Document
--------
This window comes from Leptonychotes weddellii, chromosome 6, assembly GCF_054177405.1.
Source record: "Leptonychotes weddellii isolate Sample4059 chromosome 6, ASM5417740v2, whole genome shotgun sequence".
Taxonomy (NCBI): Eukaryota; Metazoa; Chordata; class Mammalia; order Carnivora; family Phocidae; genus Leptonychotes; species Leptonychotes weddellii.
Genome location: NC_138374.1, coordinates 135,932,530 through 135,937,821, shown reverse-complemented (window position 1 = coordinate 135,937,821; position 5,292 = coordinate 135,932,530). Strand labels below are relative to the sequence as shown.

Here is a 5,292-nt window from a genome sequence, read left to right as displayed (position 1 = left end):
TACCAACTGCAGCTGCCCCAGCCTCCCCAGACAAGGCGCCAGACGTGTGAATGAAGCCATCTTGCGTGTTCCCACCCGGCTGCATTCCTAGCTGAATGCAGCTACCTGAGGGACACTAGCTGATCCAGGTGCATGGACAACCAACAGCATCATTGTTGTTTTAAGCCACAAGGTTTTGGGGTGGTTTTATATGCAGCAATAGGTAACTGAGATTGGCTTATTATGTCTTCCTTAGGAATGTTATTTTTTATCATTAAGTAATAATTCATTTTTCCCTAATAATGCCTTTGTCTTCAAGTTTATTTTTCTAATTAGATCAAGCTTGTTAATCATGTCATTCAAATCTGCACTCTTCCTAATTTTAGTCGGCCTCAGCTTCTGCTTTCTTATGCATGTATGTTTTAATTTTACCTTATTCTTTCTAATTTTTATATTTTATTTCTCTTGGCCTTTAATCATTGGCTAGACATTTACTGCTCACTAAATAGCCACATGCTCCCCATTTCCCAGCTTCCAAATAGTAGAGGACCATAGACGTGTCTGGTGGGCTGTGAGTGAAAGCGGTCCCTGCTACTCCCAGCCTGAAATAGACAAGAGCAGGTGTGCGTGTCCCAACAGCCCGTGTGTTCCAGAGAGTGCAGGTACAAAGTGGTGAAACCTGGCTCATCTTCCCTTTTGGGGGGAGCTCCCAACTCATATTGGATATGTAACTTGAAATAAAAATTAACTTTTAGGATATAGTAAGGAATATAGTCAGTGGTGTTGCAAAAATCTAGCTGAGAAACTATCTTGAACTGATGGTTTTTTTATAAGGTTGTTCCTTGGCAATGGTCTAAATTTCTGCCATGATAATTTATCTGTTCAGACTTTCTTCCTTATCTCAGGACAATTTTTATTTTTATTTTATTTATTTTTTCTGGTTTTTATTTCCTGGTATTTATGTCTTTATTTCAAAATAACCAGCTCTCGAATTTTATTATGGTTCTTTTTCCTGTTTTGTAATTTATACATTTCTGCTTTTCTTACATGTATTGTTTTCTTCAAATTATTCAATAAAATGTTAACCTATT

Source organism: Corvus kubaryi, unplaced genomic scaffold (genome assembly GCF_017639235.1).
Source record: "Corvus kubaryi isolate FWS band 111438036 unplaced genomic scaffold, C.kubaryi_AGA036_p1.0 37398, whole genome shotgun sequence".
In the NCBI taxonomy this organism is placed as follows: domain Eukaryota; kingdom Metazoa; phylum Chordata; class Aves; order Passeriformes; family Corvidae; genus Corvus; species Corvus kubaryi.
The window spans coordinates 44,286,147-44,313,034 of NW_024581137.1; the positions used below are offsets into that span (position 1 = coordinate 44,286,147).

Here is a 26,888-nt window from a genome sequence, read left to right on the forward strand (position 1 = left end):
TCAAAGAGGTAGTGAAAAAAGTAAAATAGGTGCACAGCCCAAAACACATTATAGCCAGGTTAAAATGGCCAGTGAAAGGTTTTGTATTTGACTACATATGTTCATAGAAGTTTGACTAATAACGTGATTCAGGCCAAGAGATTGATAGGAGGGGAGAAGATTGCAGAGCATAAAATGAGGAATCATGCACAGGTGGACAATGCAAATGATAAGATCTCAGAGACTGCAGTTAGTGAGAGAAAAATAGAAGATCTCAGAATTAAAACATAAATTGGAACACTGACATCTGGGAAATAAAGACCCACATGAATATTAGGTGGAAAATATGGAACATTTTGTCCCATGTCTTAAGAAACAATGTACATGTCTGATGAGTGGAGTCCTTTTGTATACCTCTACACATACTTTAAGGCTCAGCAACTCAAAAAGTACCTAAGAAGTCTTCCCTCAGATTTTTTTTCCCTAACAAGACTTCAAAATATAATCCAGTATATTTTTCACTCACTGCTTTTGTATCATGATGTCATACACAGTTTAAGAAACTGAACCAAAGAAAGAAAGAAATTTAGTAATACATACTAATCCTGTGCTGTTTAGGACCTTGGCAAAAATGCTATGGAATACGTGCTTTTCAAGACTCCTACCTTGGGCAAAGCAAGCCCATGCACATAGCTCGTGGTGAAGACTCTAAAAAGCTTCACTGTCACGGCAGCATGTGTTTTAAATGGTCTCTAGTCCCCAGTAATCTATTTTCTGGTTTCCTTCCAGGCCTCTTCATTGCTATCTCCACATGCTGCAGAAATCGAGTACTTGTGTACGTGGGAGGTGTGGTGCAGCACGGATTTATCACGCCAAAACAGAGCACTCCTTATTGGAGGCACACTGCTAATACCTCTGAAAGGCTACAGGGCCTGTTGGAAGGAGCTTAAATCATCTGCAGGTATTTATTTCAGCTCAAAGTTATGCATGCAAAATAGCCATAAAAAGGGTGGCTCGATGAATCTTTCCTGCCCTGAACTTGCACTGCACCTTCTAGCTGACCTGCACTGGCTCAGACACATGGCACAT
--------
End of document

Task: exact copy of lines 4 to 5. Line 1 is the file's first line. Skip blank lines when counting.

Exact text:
Genome location: NC_138374.1, coordinates 135,932,530 through 135,937,821, shown reverse-complemented (window position 1 = coordinate 135,937,821; position 5,292 = coordinate 135,932,530). Strand labels below are relative to the sequence as shown.

Here is a 5,292-nt window from a genome sequence, read left to right as displayed (position 1 = left end):